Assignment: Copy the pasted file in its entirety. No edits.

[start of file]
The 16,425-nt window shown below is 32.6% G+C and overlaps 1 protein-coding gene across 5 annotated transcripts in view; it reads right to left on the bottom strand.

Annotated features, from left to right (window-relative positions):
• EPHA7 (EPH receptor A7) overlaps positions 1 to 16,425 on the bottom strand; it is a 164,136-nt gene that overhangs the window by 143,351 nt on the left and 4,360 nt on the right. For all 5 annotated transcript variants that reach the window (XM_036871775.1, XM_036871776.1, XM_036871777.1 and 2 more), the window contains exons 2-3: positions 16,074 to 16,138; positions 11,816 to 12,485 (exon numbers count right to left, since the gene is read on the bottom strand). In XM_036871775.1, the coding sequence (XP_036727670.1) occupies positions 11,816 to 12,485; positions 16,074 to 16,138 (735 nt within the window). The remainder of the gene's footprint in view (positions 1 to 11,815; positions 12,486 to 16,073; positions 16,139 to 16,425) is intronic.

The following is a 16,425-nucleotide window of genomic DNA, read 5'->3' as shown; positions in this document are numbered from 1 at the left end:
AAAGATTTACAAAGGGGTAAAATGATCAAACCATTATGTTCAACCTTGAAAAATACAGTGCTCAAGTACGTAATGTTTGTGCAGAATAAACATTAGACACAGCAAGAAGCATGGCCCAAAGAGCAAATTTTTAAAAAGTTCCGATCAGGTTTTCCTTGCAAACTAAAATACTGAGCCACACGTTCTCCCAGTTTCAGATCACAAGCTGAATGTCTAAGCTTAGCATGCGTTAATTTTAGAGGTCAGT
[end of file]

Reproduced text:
The 16,425-nt window shown below is 32.6% G+C and overlaps 1 protein-coding gene across 5 annotated transcripts in view; it reads right to left on the bottom strand.

Annotated features, from left to right (window-relative positions):
• EPHA7 (EPH receptor A7) overlaps positions 1 to 16,425 on the bottom strand; it is a 164,136-nt gene that overhangs the window by 143,351 nt on the left and 4,360 nt on the right. For all 5 annotated transcript variants that reach the window (XM_036871775.1, XM_036871776.1, XM_036871777.1 and 2 more), the window contains exons 2-3: positions 16,074 to 16,138; positions 11,816 to 12,485 (exon numbers count right to left, since the gene is read on the bottom strand). In XM_036871775.1, the coding sequence (XP_036727670.1) occupies positions 11,816 to 12,485; positions 16,074 to 16,138 (735 nt within the window). The remainder of the gene's footprint in view (positions 1 to 11,815; positions 12,486 to 16,073; positions 16,139 to 16,425) is intronic.

The following is a 16,425-nucleotide window of genomic DNA, read 5'->3' as shown; positions in this document are numbered from 1 at the left end:
AAAGATTTACAAAGGGGTAAAATGATCAAACCATTATGTTCAACCTTGAAAAATACAGTGCTCAAGTACGTAATGTTTGTGCAGAATAAACATTAGACACAGCAAGAAGCATGGCCCAAAGAGCAAATTTTTAAAAAGTTCCGATCAGGTTTTCCTTGCAAACTAAAATACTGAGCCACACGTTCTCCCAGTTTCAGATCACAAGCTGAATGTCTAAGCTTAGCATGCGTTAATTTTAGAGGTCAGT